A battery of disruptions have roiled the US recording industry and shrunk it in half in just over a decade. The industry’s past experiments with digital media seemed promising at first but have not generated enough revenue to stem losses from sagging sales of compact discs. Against this backdrop, can a new generation of cloud-based streaming models revive the industry?
“The short answer is maybe,” said Paul Verna, eMarketer senior analyst and author of the new report, “Cloud-Based Music Streaming: Emerging Opportunities for Brands.” “Key trends are pointing in the right direction, including positive technology adoption forecasts, a profusion of social sharing activity connected to music, video channels that are generating revenue and expanded marketing opportunities around music content.”
In a sign of how important online streaming and subscription music services have become to the recording industry, trade publication Billboard recently updated its weekly Hot 100 song chart to include data from Spotify, Slacker, Rhapsody, Cricket/Muve, Rdio and MOG. The revamped methodology went live in March 2012, after several months of testing that showed a rising curve for audio streams, from 320.5 million in the first week of 2012 to 494 million during the week of March 4, 2012. By comparison, digital track sales during that period decreased from 46.4 million to 27.1 million, according to Nielsen.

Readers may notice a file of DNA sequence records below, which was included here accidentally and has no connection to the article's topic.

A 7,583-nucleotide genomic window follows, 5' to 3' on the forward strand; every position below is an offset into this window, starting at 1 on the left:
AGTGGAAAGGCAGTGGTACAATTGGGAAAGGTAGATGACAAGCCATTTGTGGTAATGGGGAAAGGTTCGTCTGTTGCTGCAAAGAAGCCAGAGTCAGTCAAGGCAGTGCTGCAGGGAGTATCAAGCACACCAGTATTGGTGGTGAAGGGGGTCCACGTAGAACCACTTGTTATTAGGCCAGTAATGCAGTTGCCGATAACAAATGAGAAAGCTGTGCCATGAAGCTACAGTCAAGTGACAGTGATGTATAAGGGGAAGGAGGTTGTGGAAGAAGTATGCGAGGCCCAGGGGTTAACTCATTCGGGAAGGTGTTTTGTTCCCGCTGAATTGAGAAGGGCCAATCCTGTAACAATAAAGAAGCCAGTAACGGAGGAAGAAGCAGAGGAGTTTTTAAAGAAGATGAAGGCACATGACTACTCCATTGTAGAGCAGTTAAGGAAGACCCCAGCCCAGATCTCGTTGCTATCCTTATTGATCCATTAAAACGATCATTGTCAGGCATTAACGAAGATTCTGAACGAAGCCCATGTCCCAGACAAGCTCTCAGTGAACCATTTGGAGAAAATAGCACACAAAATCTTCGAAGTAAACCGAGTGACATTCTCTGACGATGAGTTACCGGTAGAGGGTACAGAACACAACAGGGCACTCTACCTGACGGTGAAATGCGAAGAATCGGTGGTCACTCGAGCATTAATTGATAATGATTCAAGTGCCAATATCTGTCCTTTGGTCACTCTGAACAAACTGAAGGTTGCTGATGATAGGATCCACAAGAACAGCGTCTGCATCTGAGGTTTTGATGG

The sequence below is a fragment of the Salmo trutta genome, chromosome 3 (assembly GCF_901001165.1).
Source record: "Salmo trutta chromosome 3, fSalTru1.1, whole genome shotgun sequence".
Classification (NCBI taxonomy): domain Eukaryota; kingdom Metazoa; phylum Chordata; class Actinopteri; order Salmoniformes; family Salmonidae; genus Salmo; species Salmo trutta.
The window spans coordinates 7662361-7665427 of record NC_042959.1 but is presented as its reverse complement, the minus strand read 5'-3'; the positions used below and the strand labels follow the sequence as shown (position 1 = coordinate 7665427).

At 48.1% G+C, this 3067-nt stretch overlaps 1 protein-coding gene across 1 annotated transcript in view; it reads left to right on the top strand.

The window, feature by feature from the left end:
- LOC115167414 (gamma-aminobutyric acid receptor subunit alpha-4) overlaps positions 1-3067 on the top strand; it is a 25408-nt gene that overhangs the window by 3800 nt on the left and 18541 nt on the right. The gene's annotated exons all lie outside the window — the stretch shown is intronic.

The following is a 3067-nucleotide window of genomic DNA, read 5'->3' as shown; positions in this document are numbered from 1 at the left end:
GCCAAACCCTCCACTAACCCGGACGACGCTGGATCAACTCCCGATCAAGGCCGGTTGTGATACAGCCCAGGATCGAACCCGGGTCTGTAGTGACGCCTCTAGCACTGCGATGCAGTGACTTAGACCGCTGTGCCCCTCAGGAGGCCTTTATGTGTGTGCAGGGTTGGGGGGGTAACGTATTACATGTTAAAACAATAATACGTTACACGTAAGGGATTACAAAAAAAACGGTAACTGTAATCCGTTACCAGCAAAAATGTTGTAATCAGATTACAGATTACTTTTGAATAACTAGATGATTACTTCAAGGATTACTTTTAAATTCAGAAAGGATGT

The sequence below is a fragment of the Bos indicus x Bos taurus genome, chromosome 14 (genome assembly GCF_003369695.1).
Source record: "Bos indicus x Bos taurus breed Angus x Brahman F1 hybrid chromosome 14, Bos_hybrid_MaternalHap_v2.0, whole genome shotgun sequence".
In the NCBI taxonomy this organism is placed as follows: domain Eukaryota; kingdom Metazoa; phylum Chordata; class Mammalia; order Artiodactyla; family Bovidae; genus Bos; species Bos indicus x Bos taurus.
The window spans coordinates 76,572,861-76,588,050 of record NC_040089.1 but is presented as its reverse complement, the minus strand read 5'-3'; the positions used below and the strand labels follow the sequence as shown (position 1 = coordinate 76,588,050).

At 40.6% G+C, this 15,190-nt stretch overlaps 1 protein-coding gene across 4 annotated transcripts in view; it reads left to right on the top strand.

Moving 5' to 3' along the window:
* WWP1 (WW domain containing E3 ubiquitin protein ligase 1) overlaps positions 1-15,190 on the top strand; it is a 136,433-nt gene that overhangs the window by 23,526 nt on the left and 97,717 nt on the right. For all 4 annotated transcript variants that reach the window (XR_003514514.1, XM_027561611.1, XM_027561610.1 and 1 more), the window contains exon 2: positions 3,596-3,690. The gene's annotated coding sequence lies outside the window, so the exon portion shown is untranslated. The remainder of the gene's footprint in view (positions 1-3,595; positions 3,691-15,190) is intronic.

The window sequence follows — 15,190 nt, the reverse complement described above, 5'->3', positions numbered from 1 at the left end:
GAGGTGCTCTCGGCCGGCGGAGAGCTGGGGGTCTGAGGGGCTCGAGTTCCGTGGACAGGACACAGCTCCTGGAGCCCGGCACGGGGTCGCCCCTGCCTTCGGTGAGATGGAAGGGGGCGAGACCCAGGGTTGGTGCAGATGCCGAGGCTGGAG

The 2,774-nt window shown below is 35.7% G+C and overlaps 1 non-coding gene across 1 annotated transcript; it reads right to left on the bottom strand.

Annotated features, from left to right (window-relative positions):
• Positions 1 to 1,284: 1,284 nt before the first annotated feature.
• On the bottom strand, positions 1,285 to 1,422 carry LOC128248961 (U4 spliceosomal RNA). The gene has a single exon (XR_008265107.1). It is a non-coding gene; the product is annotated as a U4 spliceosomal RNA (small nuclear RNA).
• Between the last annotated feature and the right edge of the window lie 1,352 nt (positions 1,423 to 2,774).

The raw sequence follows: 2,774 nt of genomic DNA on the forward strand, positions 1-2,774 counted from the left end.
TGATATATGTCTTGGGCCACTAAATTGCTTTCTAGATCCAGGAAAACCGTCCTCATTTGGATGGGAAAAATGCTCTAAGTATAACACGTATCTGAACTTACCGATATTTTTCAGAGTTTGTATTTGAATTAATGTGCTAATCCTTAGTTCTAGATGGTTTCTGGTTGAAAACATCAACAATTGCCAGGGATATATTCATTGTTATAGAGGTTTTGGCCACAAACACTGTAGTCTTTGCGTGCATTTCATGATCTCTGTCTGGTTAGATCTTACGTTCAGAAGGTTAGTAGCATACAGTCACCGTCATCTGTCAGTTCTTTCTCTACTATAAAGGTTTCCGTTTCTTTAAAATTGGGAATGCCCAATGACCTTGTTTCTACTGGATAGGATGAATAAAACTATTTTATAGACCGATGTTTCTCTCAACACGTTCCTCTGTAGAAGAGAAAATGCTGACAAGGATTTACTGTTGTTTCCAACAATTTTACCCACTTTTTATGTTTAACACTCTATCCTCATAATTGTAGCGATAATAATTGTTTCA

Another indicator of the popularity of cloud-based streaming was a 50.5% increase in online music listening hours in 2011. According to a February 2012 report from AccuStream Research, US consumers spent 1.3 billion hours listening to music through internet radio and other streaming services in 2011, up from 865 million hours in 2010.
The media spend associated with US internet radio and on-demand streaming services amounted to $293.7 million in 2011, according to AccuStream Research. This compares with $171.7 million spent on subscriptions to those services. AccuStream forecast that the total market would grow by 78% in 2012.
Ad monetization is expected to grow at a healthy clip on the mobile side as well. eMarketer expects US mobile music advertising revenues to hit $591.5 million in 2015, more than doubling 2012’s total of $264.5 million. According to eMarketer estimates, the advertising component of mobile revenue is much higher with music than with gaming or video, largely because of the popularity of Pandora and Spotify on mobile devices.
The full report, “Cloud-Based Music Streaming: Emerging Opportunities for Brands,” also answers these key questions:
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